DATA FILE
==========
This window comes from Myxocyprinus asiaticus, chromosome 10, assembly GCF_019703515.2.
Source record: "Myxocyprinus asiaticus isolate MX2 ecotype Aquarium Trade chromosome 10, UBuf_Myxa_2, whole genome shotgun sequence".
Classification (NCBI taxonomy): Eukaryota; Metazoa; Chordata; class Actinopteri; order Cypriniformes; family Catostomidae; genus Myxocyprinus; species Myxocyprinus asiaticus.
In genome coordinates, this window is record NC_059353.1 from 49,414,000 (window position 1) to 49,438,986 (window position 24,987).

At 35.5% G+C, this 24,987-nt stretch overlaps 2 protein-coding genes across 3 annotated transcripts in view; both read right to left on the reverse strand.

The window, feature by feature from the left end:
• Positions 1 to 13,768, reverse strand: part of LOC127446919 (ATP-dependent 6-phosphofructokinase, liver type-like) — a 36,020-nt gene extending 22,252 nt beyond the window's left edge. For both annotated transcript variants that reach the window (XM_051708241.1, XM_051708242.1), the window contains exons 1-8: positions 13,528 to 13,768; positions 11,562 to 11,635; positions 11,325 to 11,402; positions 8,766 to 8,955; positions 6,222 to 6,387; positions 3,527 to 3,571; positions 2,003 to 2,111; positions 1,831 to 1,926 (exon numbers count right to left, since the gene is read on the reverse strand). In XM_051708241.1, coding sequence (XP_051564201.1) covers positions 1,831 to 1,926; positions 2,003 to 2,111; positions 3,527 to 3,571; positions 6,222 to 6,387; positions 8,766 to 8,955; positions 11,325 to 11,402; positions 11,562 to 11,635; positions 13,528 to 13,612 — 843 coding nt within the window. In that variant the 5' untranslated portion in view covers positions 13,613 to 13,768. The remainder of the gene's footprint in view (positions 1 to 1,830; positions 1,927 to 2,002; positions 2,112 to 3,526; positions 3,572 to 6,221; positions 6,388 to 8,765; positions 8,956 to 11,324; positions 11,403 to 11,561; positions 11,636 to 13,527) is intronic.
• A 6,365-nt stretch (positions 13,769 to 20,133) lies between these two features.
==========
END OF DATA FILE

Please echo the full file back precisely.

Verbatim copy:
This window comes from Myxocyprinus asiaticus, chromosome 10, assembly GCF_019703515.2.
Source record: "Myxocyprinus asiaticus isolate MX2 ecotype Aquarium Trade chromosome 10, UBuf_Myxa_2, whole genome shotgun sequence".
Classification (NCBI taxonomy): Eukaryota; Metazoa; Chordata; class Actinopteri; order Cypriniformes; family Catostomidae; genus Myxocyprinus; species Myxocyprinus asiaticus.
In genome coordinates, this window is record NC_059353.1 from 49,414,000 (window position 1) to 49,438,986 (window position 24,987).

At 35.5% G+C, this 24,987-nt stretch overlaps 2 protein-coding genes across 3 annotated transcripts in view; both read right to left on the reverse strand.

The window, feature by feature from the left end:
• Positions 1 to 13,768, reverse strand: part of LOC127446919 (ATP-dependent 6-phosphofructokinase, liver type-like) — a 36,020-nt gene extending 22,252 nt beyond the window's left edge. For both annotated transcript variants that reach the window (XM_051708241.1, XM_051708242.1), the window contains exons 1-8: positions 13,528 to 13,768; positions 11,562 to 11,635; positions 11,325 to 11,402; positions 8,766 to 8,955; positions 6,222 to 6,387; positions 3,527 to 3,571; positions 2,003 to 2,111; positions 1,831 to 1,926 (exon numbers count right to left, since the gene is read on the reverse strand). In XM_051708241.1, coding sequence (XP_051564201.1) covers positions 1,831 to 1,926; positions 2,003 to 2,111; positions 3,527 to 3,571; positions 6,222 to 6,387; positions 8,766 to 8,955; positions 11,325 to 11,402; positions 11,562 to 11,635; positions 13,528 to 13,612 — 843 coding nt within the window. In that variant the 5' untranslated portion in view covers positions 13,613 to 13,768. The remainder of the gene's footprint in view (positions 1 to 1,830; positions 1,927 to 2,002; positions 2,112 to 3,526; positions 3,572 to 6,221; positions 6,388 to 8,765; positions 8,956 to 11,324; positions 11,403 to 11,561; positions 11,636 to 13,527) is intronic.
• A 6,365-nt stretch (positions 13,769 to 20,133) lies between these two features.